This research was funded as part of the Interdisciplinary Research for Arctic Coastal Environments (InteRFACE) project through the Department of Energy, Office of Science, Biological and Environmental Research Earth and Environment Systems Sciences Division's Regional and Global Model Analysis (RGMA) program. Awarded under contract grant: #89233218CNA000001 to Triad National Security, LLC (Triad). The funder was not involved in the study design, collection, analysis, interpretation of data, the writing of this article, or the decision to submit it for publication.


We thank Alessandro Cattaneo for providing important review and discussions of results during the process of conceptualization, analysis, and writing of this manuscript. We also thank a reviewer for providing valuable and insightful comments on an early iteration of this work.

Conflict of interest

The authors declare that the research was conducted in the absence of any commercial or financial relationships that could be construed as a potential conflict of interest.

Publisher's note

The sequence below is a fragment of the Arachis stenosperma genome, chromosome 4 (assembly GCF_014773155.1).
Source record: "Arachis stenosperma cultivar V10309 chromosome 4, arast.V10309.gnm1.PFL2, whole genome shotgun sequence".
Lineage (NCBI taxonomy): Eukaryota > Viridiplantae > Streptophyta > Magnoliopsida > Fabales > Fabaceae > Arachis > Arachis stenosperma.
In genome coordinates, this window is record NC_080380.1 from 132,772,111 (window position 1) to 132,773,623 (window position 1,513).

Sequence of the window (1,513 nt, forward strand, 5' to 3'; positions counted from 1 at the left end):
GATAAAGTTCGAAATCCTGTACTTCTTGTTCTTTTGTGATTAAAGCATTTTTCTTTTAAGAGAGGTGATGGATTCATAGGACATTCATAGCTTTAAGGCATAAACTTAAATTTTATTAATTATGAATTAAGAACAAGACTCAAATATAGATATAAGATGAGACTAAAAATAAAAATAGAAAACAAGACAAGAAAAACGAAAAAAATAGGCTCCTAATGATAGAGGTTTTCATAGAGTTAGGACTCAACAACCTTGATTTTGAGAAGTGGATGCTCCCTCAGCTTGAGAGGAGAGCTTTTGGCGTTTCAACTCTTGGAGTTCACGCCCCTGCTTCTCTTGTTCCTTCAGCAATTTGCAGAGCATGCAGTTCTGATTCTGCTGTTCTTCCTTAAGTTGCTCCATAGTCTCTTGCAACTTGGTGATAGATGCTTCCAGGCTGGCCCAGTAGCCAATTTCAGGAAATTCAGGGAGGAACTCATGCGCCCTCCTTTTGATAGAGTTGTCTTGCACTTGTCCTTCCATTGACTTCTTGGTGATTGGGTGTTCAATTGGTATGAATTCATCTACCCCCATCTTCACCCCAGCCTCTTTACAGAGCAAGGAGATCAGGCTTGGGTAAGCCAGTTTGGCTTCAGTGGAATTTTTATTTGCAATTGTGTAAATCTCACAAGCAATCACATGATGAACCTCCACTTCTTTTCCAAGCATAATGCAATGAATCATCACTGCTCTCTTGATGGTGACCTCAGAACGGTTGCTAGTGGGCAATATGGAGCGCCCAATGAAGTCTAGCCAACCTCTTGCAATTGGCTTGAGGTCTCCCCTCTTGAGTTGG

All claims expressed in this article are solely those of the authors and do not necessarily represent those of their affiliated organizations, or those of the publisher, the editors and the reviewers. Any product that may be evaluated in this article, or claim that may be made by its manufacturer, is not guaranteed or endorsed by the publisher.

Supplementary material

The Supplementary Material for this article can be found online at:

Supplementary Figure 1. Five-year rolling means for minimum streamflow across permafrost groups for seasons and annually. Time periods for the rolling means are the 1980 to 2021 (42 years). The shorter record transitions are shown with orange dashed lines. Values are scaled and centered around 3.

Supplementary Figure 2. Five-year rolling means for maximum streamflow across permafrost groups for seasons and annually. Time periods for the rolling means are the 1980 to 2021 (42 years). The shorter record transitions are shown with orange dashed lines. Values are scaled and centered around 3.